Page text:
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Oct 5, 2011 04:49 PM

Solo L.A. Hound has 36 hours in Tokyo for food tour, early November... Please help with my itinerary!

Konichiwa Tokyo Chowhounds,

Please comment on my plan:

I will be traveling solo on business from Los Angeles to Tokyo in early November. I will have only about 36 hours in Tokyo as free time, and would like to use it to eat! Time-wise, I have 1 breakfast, 2 lunches, and 2 dinners, and lots of snacking in between to plan.

My budget will not be a limiting factor on this trip. Though budget is not a concern, it does not mean I must eat expensively. I enjoy street food as much (if not more) than high end dining in general.

I will be staying in Shiodome, near Chuo. I have visited Tokyo many times before, and can use public transport without problems. BUT... I am not fluent in Japanese.

So far, I have made a reservation for dinner at Aronia de Takazawa, and a dinner reservation at Tapas Molecular Bar in the Mandarin Oriental for the next night. I am sure I want to keep the Aronia de Takazawa reservation, but I am less certain if Tapas Molecular is a "must-try" restaurant.

I would like to focus on ramen, sushi, teppanyaki and any other "must-try" places while in Tokyo. I will probably return to Tsukiji Fish Market for sushi for one of the meals. I tried getting a reservation at Sushi Saito, but they are full. I am told Sukiyabashi Jiro (Ginza) does not take solo foreigners.

Because I know many restaurants do not take solo diner reservations, I have arranged for a friend in Tokyo who will be my dining buddy "on-call", just in case a certain restaurant does not accept a reservation for just one person.

Places I have enjoyed in Tokyo include Ramen Jiro, Keyakizaya Teppanyaki, Sushi Kanesaka, and Ten-ichi Tempura in Ginza.

Has anyone tried Iberico Bar or Ivan Ramen for ramen? Is Hokkaido crab in season in November? Anything else in season I should try?

As always, Thanks in Advance!

Los Angeles 'Hound J.L.

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  1. I would replace Tapas with sushi Sawada. I would love to experience his fish selection in November.

    Disclaimer: I am not a Tokyo expert by any stretch.

    1. Hi, good to "see" you on Tokyo Board. Time for me to return a favor to you.

      2 dinners: Yes, keep Ariona and cancel Tapas Molecular. If budget is not a factor, then substitute it with a Michelin-rated kappo style kaiseki, whether it is Koju, Ryugin, Ishikawa, Kadowaki, Tomura, Hirosaku, Banrekiryukodo, La Bomba. There should not be a problem for solo diner as you can sit in the counter. Each chef has his own style, you just can't get the same standard outside of Japan.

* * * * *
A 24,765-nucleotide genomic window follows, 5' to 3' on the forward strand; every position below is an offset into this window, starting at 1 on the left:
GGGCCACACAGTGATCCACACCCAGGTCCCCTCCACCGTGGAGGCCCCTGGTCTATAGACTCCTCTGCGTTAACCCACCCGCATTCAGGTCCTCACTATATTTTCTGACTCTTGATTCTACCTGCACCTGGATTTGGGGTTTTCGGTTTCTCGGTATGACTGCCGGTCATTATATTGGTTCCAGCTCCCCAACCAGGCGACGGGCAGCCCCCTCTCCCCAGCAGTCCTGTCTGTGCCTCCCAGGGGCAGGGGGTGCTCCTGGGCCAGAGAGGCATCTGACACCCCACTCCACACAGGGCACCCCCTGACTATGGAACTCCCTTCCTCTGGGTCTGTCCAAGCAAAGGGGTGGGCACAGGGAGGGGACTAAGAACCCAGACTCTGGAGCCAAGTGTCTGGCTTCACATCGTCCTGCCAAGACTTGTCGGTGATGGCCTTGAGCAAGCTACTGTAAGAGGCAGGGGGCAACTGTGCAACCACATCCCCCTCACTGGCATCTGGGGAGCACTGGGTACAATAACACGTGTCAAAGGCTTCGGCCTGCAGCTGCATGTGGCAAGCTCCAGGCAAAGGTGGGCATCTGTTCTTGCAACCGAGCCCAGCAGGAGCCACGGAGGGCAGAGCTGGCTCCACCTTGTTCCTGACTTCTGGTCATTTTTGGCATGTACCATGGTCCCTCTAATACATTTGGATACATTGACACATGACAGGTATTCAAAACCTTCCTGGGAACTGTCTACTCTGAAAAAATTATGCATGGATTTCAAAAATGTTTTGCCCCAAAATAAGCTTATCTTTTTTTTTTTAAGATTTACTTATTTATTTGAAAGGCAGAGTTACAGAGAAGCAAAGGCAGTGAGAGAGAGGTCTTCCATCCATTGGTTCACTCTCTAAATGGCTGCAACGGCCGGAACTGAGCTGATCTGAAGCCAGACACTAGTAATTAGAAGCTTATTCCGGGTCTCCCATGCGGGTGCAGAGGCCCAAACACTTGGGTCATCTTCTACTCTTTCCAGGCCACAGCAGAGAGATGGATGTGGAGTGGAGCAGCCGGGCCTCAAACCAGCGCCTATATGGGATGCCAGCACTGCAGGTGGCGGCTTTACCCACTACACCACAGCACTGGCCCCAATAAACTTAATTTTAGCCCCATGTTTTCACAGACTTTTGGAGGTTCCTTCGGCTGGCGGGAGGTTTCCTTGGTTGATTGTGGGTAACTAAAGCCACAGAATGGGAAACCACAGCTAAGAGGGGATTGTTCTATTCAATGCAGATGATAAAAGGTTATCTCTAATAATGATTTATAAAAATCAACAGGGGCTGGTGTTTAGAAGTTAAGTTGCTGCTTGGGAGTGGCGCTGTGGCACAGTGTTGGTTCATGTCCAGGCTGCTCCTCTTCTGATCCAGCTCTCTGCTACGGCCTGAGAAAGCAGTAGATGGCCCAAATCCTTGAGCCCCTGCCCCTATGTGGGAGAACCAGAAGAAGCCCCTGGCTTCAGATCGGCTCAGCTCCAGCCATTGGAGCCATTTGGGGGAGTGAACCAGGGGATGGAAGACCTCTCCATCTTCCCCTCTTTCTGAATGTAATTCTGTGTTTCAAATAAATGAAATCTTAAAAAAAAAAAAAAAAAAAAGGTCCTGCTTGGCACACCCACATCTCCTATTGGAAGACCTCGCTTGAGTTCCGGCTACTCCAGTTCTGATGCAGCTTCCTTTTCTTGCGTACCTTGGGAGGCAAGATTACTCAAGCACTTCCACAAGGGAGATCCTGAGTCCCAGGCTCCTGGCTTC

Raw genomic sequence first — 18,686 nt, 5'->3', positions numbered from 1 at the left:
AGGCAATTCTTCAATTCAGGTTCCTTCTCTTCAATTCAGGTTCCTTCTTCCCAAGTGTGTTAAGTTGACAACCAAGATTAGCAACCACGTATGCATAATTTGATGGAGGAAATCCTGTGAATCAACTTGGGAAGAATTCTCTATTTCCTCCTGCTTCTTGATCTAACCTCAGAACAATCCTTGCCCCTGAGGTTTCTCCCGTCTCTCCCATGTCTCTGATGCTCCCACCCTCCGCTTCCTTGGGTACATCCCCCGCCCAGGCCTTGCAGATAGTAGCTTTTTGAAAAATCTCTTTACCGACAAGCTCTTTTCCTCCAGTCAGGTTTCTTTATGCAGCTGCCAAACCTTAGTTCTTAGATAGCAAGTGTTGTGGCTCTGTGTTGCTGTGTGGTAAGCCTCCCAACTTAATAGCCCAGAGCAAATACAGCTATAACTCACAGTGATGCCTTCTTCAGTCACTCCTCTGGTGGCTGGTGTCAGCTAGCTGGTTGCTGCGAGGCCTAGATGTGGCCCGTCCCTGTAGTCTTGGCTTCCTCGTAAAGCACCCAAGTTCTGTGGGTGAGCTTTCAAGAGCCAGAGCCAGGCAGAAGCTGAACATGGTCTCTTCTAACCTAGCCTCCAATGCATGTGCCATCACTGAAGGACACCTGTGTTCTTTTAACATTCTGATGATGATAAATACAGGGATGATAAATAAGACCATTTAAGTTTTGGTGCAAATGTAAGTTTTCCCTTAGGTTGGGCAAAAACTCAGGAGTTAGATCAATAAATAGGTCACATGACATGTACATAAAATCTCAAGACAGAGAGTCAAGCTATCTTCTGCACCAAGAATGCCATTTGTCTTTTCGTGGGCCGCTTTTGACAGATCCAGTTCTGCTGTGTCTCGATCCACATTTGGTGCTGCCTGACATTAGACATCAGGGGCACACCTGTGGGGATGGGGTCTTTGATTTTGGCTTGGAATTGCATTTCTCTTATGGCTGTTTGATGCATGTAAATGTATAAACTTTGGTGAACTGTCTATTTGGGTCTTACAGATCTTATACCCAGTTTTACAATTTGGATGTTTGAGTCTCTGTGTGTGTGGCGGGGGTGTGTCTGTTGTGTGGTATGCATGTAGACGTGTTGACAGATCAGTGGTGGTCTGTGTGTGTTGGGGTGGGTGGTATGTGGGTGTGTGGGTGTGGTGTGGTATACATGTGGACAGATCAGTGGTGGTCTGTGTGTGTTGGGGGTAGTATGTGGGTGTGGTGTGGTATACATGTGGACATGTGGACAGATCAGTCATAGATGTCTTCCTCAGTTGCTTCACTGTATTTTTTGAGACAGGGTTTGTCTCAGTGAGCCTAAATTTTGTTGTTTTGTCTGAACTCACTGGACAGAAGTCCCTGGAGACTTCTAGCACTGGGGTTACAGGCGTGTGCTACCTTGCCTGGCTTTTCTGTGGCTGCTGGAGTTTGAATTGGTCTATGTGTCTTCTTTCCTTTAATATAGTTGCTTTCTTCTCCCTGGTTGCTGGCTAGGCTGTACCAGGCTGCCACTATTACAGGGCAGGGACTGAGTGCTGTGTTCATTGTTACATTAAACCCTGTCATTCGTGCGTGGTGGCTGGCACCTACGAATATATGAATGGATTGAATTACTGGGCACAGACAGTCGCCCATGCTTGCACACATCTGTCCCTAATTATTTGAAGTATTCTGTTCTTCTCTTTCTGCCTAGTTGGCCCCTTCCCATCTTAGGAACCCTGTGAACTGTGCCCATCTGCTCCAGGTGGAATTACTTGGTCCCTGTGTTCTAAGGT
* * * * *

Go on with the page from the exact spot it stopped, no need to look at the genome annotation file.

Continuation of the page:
Or if you just want seafood izakaya, then I will recommend Sawaichi at Roppongi. The chef used to work at Nabura, which I wrote a review sometime ago (just use above Search function) but has moved to this new place a few months ago and it is getting rave review at Tabelog.

      2 lunch: go for Sushi Sawada if you can still get a place though it would be quite tough by now. But it is easier for solo diner to get a reservation so no harm trying. Sawada-san does not speak English but he is quite friendly so it is not a problem. But just be warned that this is probably the most expensive sushiya in town, be prepare to fork out 30,000 JPY per person. As for the second lunch, what type of food do you have in mind: tonkatsu, ramen, tempura, shabu shabu, sukiyaki? Hirosaku, the kaiseki I mentioned above, offered a very good deal for lunch at 7-8,000 JPY and also the best soba in town. That is another good option.

      Re breakfast: I usually skip breakfast and go for late night ramen instead so not able to advise on this one.

      1 Reply
      1. re: FourSeasons

        Of the places mentioned thus far, I have been to Ryugin and Tapas.
        While Tapas is fun, there is no comparison. You should go to Ryugin if you can; it's in credible.

      2. I, too, would skip Tapas. Not sure which of the other places I'd choose instead. I've been to Ryugin twice and have enjoyed both meals there (though I enjoyed Chef Yamamoto's earlier style a little more), but I think I might try Banrekiryukodo next time around.

        Regarding Aronia, is your friend joining you there? IIRC, they do not accept single diners (understandably so, as they only serve two tables per night.